IRI/CPC suite of forecasts for SST anomalies in the Nino 3.4 region.
Source: IRI of Columbia University
There are two graphics of model guidance I want to go over. The first comes courtesy of Columbia University, and depicts a variety of weather models' forecast for sea surface temperature anomalies in the Nino 3.4 region from now until the January-February-March period of 2020. As stated at the start of this post, however we will only discuss forecasts going into November and December, as model guidance begins to diverge too much for my liking beyond that period.

Model guidance is in pretty good agreement on keeping the El Nino around through at least the August-September-October (ASO) period, with one or two outliers both to the upside and downside of the consensus. Beyond that period, however, divergence increases, although a general theme through the November-December-January period is that positive SST anomalies appear probable, especially relative to the potential for negative anomalies. It is worth making mention, however, of a cluster of models that prefer taking the Nino 3.4 SST anomalies into a level below +0.5º Celsius but above zero, a neutral-ENSO scenario. For now, though, we will side with guidance that prefers a weak El Nino through the fall months.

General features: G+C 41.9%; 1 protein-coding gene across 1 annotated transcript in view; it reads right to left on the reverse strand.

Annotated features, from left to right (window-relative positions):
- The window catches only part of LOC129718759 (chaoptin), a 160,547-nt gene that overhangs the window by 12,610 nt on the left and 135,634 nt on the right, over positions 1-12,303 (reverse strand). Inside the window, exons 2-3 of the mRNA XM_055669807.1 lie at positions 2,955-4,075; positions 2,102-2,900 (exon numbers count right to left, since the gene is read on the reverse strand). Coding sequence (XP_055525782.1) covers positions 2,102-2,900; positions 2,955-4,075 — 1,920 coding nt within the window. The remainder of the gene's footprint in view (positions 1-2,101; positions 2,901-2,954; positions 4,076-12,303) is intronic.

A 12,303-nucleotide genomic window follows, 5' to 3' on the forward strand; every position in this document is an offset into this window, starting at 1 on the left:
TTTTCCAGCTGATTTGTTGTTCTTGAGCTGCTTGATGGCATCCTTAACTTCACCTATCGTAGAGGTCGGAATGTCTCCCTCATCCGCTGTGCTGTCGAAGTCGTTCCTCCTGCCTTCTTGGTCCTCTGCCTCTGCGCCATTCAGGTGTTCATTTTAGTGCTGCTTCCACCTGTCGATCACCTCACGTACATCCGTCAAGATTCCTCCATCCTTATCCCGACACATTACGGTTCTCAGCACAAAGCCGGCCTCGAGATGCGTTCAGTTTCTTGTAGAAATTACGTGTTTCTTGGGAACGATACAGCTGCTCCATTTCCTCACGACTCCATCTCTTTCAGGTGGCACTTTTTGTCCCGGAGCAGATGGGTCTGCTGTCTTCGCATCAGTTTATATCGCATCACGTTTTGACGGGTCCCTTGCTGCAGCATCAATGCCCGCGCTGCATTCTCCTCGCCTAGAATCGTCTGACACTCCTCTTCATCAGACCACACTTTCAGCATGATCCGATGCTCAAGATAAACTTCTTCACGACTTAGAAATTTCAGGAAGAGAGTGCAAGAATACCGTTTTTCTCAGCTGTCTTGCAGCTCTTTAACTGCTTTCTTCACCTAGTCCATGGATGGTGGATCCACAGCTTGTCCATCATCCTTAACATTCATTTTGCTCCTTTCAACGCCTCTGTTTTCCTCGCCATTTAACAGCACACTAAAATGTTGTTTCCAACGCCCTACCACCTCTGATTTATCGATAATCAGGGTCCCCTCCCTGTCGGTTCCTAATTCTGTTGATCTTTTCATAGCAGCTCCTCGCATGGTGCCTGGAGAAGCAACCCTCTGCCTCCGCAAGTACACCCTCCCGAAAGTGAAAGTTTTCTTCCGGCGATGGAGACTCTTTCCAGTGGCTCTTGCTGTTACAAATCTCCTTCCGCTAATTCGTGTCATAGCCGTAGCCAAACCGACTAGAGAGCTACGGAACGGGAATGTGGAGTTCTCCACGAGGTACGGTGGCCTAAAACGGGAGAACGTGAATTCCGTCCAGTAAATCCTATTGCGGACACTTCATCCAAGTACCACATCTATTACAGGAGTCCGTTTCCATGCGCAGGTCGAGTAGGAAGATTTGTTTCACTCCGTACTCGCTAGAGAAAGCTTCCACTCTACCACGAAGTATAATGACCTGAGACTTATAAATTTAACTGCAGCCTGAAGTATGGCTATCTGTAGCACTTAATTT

NMME suite of forecasts for SST anomalies in Nino region 3.4.
Source: CPC
The NMME suite incorporates many of the models used in the IRI/CPC suite, but is worth going over anyway because of its variance with the first contingent of models analyzed. While this group of models foresees the El Nino as likely to persist into August, it seems as though there is a higher chance of SST anomalies dipping into the 0.0º through +0.5º region, not high enough to merit an El Nino classification but again more likely to exhibit El Nino conditions as opposed to La Nina conditions. Beyond September, though guidance diverges too much to gather an accurate forecast.

To Summarize:
- An El Nino is currently in place, with an El Nino Advisory declared by the Climate Prediction Center.
- Recent sea temperature anomalies below the surface suggest the El Nino may be undergoing a material degradation, potentially posing a threat to the survival of the phenomenon through the fall and early winter.
- Despite the apparent threats to the El Nino, model guidance sees the El Nino continuing into the fall months and perhaps into early winter. Beyond then, however, guidance diverges too much to ascertain what will transpire into the heart of winter 2019-2020.